It is claimed that over 60 percent of people prefer to look at pictures. A reputable United States study from the 1990s found that we process visual information 60,000 times faster than text. You probably interacted with over 100 visual images before you left home today.
It is indisputable that we live in a digital world that is becoming ever richer in the visual. The means to capture images has never been more accessible - think about the many pictures brought to you every day via social media. You know Facebook is blue, Cadbury is purple and McDonald’s is yellow. The visual is THE contemporary language, one that is universal, pertinent and powerful.
Visual Arts students learn how to use and read visual language; to learn and decipher significant cultural or historical content; to recognise and analyse the use of persuasion and propaganda; to connect with others who share similar life experiences, and much more.
An example of this in action is where Trinity students learn to manipulate photographic images using professional editing software to:
- communicate how Trinity’s culture has developed since the first sepia photograph
- develop an understanding of the impact and potential of propaganda
- comment on post-modern concepts associated with identity, gender equality, racial stereotypes, social justice and environmental priorities.
All of the artworks are developed through research and analysis of various viewpoints which, as a consequence develop the students’ critical thinking. During this process students are guided through a series of stages where creative alternatives are pondered and tested, and choices regarding the placement of significant objects, expressive colour, mood lighting and more, are promoted.
Trinity boys learn that colour, line and shape influence how we feel, and what we collect and buy. They see the world through new eyes and develop an understanding that the curvaceous lines and glistening slices of the Opera House can equally be a symbol of Sydney’s love for aquatic sports or, a blank white canvas for projecting the Vivid Light Festival’s creative visions, for example.
Boys at Trinity also learn to be flexible and multi-purpose in their thinking. Training students to take visual risks, deconstruct a range of ideas, and solve problems (in a safe and creative environment) builds confidence, flexible decision making, and a capacity to avoid the cliché, the stereotype and the predictable.
To see Trinity Grammar School student, Tom Walker’s incredible animation piece watch our Showcase video.
The dawning of the robotic age in a fully automated society will see a decline in work place opportunities for those contained by the predictable without a creative skill set.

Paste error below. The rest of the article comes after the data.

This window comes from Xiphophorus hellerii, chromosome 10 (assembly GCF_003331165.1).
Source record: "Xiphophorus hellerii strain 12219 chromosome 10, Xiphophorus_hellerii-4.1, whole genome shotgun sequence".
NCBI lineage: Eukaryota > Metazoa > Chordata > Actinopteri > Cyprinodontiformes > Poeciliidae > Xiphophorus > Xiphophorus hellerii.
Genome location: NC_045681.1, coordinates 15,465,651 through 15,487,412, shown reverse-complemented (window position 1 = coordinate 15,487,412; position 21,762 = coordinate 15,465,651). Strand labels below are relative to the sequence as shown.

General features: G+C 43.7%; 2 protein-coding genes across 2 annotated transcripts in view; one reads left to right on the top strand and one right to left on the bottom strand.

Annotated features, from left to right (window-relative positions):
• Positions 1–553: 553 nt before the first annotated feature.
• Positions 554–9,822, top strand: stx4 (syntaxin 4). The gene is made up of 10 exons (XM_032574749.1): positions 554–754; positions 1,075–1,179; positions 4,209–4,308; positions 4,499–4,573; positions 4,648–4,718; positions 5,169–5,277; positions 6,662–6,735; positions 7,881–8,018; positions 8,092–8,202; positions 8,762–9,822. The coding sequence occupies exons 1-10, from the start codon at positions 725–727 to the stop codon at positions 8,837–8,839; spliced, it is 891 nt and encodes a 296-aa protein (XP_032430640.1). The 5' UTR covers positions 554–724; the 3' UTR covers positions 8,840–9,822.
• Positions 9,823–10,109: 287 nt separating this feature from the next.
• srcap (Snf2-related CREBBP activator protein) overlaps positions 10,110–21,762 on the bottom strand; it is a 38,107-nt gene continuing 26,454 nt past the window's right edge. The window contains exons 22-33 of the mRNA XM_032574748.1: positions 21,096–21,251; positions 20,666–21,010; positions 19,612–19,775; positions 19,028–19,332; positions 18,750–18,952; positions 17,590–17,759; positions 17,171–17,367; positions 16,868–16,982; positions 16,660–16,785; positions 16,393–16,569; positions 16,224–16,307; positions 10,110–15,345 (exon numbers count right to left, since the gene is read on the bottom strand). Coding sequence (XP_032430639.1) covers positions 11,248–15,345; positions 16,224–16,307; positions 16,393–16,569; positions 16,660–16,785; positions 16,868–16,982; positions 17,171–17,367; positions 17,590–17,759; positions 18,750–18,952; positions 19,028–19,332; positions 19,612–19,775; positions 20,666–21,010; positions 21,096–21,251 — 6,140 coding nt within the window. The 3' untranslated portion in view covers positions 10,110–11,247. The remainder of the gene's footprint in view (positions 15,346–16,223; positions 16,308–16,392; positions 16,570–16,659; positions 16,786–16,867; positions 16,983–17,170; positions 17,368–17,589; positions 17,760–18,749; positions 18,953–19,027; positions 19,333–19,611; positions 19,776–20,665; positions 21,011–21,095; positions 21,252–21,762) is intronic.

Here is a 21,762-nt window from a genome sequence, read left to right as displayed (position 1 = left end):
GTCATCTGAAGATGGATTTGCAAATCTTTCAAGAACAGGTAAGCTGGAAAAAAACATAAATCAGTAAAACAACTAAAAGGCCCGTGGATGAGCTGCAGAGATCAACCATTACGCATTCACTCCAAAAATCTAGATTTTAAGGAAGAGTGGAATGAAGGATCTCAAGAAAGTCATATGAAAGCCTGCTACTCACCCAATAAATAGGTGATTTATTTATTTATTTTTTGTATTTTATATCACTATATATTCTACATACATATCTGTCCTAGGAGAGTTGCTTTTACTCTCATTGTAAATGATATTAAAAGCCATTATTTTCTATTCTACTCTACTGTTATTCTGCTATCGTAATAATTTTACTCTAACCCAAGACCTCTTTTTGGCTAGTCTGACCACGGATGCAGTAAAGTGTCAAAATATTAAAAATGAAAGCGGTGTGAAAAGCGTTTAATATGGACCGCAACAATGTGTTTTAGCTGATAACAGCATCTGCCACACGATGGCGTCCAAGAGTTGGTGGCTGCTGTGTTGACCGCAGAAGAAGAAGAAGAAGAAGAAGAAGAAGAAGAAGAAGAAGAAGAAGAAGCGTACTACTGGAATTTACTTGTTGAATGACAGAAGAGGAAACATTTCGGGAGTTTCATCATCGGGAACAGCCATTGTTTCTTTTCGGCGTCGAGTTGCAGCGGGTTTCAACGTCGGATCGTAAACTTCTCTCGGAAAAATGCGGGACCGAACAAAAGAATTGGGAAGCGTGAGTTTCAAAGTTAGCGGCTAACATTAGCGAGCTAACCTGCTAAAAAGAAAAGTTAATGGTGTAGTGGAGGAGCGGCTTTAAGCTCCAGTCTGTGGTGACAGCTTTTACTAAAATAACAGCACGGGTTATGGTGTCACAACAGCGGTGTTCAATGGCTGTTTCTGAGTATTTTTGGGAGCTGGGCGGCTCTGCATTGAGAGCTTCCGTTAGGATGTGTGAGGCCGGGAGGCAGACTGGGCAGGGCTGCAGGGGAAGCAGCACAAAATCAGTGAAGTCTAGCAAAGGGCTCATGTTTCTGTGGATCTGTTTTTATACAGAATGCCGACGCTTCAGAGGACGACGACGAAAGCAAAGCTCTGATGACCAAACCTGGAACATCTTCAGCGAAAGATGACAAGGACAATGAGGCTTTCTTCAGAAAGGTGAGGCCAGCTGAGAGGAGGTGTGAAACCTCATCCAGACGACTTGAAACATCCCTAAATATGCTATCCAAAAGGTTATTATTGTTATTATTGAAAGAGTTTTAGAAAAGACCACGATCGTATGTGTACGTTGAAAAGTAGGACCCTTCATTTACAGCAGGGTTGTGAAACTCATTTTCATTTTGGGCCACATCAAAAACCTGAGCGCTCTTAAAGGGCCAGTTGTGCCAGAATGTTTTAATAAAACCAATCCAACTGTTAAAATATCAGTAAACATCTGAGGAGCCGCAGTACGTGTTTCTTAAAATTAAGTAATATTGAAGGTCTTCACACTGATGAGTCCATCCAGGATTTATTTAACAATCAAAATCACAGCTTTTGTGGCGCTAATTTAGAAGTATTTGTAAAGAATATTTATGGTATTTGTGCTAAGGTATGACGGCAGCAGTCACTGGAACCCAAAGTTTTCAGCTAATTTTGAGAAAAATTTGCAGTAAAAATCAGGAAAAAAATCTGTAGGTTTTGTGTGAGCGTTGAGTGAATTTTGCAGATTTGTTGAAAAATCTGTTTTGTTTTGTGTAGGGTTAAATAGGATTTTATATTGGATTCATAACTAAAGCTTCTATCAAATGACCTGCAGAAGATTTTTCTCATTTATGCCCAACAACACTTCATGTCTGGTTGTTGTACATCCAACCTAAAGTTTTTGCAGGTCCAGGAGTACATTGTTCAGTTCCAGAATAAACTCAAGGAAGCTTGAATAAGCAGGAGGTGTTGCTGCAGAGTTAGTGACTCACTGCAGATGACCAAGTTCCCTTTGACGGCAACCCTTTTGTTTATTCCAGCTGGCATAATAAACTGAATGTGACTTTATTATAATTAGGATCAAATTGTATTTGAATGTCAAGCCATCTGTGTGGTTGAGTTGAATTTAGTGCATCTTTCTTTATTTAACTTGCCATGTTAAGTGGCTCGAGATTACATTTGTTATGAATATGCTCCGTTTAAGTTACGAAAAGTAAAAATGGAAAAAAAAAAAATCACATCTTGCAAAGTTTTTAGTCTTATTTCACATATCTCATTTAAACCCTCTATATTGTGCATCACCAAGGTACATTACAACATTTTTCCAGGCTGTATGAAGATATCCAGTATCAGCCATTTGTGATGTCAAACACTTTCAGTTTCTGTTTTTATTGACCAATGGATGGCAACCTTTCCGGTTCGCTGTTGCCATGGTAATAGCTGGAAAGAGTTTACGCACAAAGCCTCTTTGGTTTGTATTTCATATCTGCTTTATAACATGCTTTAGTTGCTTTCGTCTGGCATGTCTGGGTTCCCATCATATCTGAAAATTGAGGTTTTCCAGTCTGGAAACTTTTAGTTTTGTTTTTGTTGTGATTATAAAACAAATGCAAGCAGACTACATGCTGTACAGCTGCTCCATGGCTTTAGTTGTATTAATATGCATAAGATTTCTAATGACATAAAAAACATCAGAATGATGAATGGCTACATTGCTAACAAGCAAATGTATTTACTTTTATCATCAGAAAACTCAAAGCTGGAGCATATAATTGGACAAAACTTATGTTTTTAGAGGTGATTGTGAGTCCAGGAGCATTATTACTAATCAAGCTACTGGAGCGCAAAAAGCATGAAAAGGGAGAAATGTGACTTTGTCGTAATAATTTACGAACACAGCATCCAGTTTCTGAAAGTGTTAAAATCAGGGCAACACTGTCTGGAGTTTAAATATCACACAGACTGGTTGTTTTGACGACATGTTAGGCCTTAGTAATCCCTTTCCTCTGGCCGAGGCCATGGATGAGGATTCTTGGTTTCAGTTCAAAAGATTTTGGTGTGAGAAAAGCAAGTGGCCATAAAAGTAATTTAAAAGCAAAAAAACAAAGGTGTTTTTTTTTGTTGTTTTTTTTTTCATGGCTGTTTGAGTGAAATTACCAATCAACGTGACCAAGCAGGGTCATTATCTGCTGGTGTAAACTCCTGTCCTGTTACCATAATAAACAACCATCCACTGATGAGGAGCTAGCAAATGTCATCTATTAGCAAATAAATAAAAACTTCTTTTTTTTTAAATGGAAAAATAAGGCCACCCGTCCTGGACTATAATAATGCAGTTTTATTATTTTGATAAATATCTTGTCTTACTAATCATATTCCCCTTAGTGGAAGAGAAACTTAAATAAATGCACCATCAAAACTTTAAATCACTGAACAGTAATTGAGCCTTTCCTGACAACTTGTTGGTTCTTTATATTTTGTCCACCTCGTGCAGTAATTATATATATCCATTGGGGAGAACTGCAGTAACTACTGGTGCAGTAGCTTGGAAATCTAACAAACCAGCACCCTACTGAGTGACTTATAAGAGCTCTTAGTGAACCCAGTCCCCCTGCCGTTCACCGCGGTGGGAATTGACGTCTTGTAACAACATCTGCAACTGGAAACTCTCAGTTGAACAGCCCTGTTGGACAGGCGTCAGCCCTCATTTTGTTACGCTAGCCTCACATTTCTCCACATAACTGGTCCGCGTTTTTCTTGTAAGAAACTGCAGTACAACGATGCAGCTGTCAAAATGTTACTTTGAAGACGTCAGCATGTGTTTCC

The application of these analytical skills crosses all disciplines, acts as a passport to the world, and is fundamental to developing a creative mind. Through Art classes at Trinity, students excel in the application of these visual skills with past Art students practising their talents at tertiary level or industry in Australia, Asia, Europe and the United States of America.
The International Baccalaureate (IB) Art programme at Trinity provides excellent opportunities for students to refine their visual skills across a range of expressive forms. The skill set provided to Art students is one that is liberal and widely applicable within and beyond the art world, including the following career paths:
Consider Utzon’s drawing skills to translate the convex orange peel slice into the beauty of the Opera House shells.
- Industrial Design
Consider Marc Newson’s industrial furniture designs that took the world by storm with his creative vision for steel bean-like lounge recliners.
- Designed Objects
Consider Steve Jobs, Jonathan Ives and Apple’s reinvention of the pulsating Bondi Blue iMac G3 which was a reflection of Jobs’ love of design, typography and the importance of colour and light.
- Festival Artistic Director
Consider Ric Birch and his team sketching and brainstorming how best to showcase Australia’s unique culture and environment via kangaroos on bicycles at the Sydney 2000 Olympic Games opening and closing ceremonies.
- Art Curation and Criticism
Consider Robert Hughes drafting the engrossing dialogue when creating his highly influential television series on modern art – Shock of the New and the optical illusion colour scheme.
- Fashion Design
Consider how Reg Mombasa’s surreal, vividly colourful graphic representation of Australian suburbia defined the Mambo brand here and internationally.
While the above represent renowned high achievers, Trinity boys are well placed to follow in their footsteps or forge new paths of creativity. Trinity students enjoy a wealth of opportunities to learn and apply creativity skills to contemporary, digital and traditional mediums and, as such, be best prepared for engagement in their wider world; a gateway that is rich with visual grabs and opportunity.
To learn how Trinity Grammar School inspires boys to develop creative skills that travel the world and how the School provides what boys need to flourish, book a tour of our campus.